Definition of prohibit in English:

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Pronunciation: /prə(ʊ)ˈhɪbɪt/

verb (prohibits, prohibiting, prohibited)

[with object]
1Formally forbid (something) by law, rule, or other authority: all ivory trafficking between nations is prohibited
More example sentences
  • There, for example, the Court held that drug laws can prohibit the use of the narcotic peyote in a religious ceremony.
  • Polygynous marriages were not prohibited by colonial law.
  • Only business communications are covered unless the policy specifically prohibits private use of e-mail and the internet.
forbid, ban, bar, interdict, veto, proscribe, make illegal, place an embargo on, embargo, disallow, outlaw;
Law  enjoin, restrain
forbidden, banned, not allowed, not permitted, illegal, illicit, against the law, barred, vetoed, proscribed, embargoed, disallowed, outlawed, contraband;
Latin non licet;
German verboten;
Islam  haram;
New Zealand  tapu
informal no go
1.1Formally forbid someone from doing something: he is prohibited from becoming a director
More example sentences
  • As a public university, we are prohibited from spending state funds on partisan political activity or direct political advocacy.
  • He was immediately prohibited from engaging in strenuous activity.
  • He is prohibited from operating firearms for 10 years and must get counselling at the discretion of his probation officer.
1.2(Of a fact or situation) make (something) impossible; prevent: the budget agreement had prohibited any tax cuts
More example sentences
  • Nurses may be presented with exceptional or life-threatening situations prohibiting the use of assistive patient handling equipment.
  • The efficiency audit said there were too many vested local interests on health boards, which prevent change and prohibit the delivery of a value-for-money service.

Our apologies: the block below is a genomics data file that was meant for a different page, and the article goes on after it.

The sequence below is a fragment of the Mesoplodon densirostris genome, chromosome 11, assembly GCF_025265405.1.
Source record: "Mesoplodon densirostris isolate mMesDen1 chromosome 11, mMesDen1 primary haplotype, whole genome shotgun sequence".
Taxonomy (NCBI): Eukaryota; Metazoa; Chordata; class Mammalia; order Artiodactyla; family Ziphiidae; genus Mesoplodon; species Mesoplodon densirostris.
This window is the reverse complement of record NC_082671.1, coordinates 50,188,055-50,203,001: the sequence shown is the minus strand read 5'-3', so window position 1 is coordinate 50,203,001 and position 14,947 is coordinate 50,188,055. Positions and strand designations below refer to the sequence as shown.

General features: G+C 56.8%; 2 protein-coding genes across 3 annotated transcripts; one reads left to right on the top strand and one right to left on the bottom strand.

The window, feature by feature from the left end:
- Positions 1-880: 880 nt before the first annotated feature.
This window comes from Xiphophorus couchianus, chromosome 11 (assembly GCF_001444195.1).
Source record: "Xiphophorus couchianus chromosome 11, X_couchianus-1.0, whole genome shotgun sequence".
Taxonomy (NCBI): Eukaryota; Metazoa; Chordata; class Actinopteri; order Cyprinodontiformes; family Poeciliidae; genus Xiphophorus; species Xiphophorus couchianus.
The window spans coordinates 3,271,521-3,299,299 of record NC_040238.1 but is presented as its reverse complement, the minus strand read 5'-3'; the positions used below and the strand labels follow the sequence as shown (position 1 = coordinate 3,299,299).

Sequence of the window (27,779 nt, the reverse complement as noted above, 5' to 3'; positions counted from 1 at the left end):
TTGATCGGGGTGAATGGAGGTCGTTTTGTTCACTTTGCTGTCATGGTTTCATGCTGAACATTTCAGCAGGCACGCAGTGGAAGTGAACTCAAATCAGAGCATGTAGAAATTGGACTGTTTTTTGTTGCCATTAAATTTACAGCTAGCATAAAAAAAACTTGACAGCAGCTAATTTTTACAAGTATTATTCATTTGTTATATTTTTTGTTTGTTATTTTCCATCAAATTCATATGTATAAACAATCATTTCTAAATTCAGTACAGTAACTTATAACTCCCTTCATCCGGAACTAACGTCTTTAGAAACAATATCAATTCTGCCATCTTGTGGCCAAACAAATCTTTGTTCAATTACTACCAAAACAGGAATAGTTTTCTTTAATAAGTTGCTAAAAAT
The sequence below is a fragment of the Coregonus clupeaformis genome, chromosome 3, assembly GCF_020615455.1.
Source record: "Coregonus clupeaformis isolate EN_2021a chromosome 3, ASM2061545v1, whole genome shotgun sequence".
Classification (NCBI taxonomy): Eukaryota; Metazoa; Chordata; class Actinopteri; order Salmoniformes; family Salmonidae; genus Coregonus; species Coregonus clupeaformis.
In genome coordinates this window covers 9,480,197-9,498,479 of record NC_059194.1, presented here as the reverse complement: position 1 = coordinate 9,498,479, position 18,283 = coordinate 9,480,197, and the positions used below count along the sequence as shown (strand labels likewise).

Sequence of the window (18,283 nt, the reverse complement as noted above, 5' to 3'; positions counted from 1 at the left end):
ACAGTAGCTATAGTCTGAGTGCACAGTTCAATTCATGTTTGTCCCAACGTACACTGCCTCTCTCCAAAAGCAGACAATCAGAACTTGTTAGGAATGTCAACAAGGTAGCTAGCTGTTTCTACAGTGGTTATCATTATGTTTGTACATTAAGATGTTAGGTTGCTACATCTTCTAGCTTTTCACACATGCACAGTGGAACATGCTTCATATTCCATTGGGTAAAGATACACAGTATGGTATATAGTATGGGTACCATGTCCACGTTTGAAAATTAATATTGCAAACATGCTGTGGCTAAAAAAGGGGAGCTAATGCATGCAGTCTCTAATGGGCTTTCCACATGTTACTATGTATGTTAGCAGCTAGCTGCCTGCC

• A low fluid level switch is provided to prohibit operation and prevent potential burnout if solution falls below a pre-set level.
prevent, stop, rule out, preclude, make impossible, hinder, impede, hamper, obstruct, restrict, constrain





Example sentences
  • And it is cost that seems to be the biggest prohibitor to businesses in Scotland embracing any new technology, never mind broadband.


Pronunciation: /prə(ʊ)ˈhɪbɪtəri/
Example sentences
  • They might not bring in totally restrictive and prohibitory provisions because they know the Minister will not approve them anyway.
  • Without strong prohibitory measures, this diabolic spirit disseminated by television channels cannot be done away with.
  • Nearly 206 years ago, the British regime issued the first prohibitory orders against shooting birds.


Late Middle English: from Latin prohibit- 'kept in check', from the verb prohibere, from pro- 'in front' + habere 'to hold'.

Words that rhyme with prohibit

adhibit, exhibit, gibbet, inhibit
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